Taking water from the Basin: when does ‘theft’ constitute a ‘crime’?

Dr Katrina Clifford1, Professor Rob White2
1Deakin University, Burwood Melbourne, Australia, 2University of Tasmania, Hobart, Australia

An ABC Four Corners investigation broadcast in July 2017 revealed a series of improper conducts pertaining to the Murray-Darling Basin, including allegations of water theft, questionable compliance decisions, and collusion between the water regulator and irrigation lobbyists. At the time, then-Federal Water Minister Barnaby Joyce refused calls for the Commonwealth to step in and investigate – placing the responsibility back on state governments – and accused Four Corners of taking part in a campaign to take more water from irrigators. This interdisciplinary study explores these issues through the news and institutional discourses evident within state and national media reports of the controversy and its fallout, as well as the various roles of social actors in problem-definition. It does so through the lens of critical green criminology and a framing analysis of a sample of news texts from ABC News, The Sydney Morning Herald and The Advertiser, spanning the catalyst of the controversy – the broadcast of the Four Corners episode – through to the announcement of prosecutions in March 2018. The study identifies the dominant media frames adopted in the news coverage of these issues. It compares these with the frames adopted by critical green criminology, which views the allegations at the heart of the Murray-Darling Basin controversy in terms of state-corporate interests, industry capture of regulators and the notion that water ‘theft’ constitutes a ‘crime’ and environmental harm generates ‘victims’. This paper presents the findings of the study, which serve to elaborate on the silences and opportunities for shaping public understandings and the role of media reporting of crimes of the powerful (involving stakeholders such as large agricultural companies and state government agencies) as they pertain to environmental matters.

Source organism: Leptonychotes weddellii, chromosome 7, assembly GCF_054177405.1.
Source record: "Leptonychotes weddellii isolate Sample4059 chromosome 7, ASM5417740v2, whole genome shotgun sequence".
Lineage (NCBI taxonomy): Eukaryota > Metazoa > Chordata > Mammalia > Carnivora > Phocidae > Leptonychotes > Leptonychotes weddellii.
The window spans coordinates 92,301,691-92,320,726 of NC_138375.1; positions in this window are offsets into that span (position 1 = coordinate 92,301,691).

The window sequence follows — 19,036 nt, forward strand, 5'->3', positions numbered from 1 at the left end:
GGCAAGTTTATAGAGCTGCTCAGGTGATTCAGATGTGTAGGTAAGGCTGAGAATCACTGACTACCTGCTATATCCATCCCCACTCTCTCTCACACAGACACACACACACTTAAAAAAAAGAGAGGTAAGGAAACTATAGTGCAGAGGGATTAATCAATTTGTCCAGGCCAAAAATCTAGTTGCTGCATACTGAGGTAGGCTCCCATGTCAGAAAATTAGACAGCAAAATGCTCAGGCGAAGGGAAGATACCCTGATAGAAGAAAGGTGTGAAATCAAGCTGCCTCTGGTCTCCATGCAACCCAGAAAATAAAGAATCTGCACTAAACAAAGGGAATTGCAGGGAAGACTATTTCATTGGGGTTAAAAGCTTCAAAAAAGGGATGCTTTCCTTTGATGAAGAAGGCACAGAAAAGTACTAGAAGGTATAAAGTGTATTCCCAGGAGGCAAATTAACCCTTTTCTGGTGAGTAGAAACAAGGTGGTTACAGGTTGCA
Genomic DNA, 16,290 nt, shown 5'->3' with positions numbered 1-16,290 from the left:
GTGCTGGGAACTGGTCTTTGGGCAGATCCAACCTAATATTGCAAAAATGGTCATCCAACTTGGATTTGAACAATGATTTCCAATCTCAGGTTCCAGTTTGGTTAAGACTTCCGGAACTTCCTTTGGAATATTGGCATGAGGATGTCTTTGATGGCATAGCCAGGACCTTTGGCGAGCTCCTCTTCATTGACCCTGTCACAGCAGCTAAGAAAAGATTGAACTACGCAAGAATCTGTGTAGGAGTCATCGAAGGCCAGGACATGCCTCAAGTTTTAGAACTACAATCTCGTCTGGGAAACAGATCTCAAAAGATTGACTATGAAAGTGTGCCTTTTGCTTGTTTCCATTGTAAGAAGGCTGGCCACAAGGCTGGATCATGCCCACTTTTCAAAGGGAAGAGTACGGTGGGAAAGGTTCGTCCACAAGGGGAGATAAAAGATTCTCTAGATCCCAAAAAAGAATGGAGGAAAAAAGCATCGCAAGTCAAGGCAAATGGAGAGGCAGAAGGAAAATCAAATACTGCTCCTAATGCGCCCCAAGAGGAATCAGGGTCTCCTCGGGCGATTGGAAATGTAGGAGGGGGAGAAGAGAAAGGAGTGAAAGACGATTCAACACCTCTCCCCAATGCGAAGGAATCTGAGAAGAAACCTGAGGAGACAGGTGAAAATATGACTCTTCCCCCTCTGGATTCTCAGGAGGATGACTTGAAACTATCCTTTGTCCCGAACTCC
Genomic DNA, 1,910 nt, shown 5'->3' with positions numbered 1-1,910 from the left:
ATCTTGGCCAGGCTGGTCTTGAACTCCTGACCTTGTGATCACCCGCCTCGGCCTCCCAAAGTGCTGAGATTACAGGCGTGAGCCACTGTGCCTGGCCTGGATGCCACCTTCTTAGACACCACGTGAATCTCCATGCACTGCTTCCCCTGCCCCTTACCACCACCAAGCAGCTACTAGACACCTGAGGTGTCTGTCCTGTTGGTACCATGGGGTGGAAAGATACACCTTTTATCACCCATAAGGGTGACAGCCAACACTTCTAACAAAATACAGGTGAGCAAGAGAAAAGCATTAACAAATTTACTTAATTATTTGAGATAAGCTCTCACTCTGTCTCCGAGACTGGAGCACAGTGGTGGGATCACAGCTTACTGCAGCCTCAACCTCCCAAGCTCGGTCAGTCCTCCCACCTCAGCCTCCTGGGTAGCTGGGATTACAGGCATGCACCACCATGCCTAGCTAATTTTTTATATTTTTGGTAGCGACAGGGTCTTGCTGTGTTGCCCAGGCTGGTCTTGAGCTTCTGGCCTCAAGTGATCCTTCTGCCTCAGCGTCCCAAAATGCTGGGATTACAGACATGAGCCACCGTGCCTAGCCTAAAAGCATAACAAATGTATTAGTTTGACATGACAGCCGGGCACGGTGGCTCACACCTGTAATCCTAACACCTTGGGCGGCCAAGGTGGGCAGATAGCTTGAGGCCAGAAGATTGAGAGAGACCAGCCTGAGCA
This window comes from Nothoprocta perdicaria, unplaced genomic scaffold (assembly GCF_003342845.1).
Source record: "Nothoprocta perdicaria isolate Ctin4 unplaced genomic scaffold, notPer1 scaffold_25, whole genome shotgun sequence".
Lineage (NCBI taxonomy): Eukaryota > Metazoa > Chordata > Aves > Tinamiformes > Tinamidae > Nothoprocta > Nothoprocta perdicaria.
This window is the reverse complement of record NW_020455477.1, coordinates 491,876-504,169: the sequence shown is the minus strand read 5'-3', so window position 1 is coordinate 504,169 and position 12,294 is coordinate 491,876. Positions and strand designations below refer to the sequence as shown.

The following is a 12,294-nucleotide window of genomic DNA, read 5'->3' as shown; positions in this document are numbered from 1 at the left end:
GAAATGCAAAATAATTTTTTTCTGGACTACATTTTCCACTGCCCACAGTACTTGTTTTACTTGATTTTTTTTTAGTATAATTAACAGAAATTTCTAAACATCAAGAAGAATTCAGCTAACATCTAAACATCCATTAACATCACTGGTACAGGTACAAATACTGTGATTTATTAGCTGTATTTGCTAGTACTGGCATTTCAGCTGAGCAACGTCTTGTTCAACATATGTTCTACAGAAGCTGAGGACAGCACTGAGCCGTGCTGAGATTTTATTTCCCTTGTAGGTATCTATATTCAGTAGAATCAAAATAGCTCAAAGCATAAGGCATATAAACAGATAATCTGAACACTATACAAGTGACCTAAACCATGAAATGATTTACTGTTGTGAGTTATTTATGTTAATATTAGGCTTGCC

Katrina Clifford is a Senior Lecturer in Communication and Course Director for the Master of Communication at Deakin University. She has published in the areas of media criminology and journalism studies. Among her recent publications are ‘Media and Crime’ (Oxford University Press, 2017, with Rob White) and Policing, Mental Illness and Media (Palgrave Macmillan, 2018).



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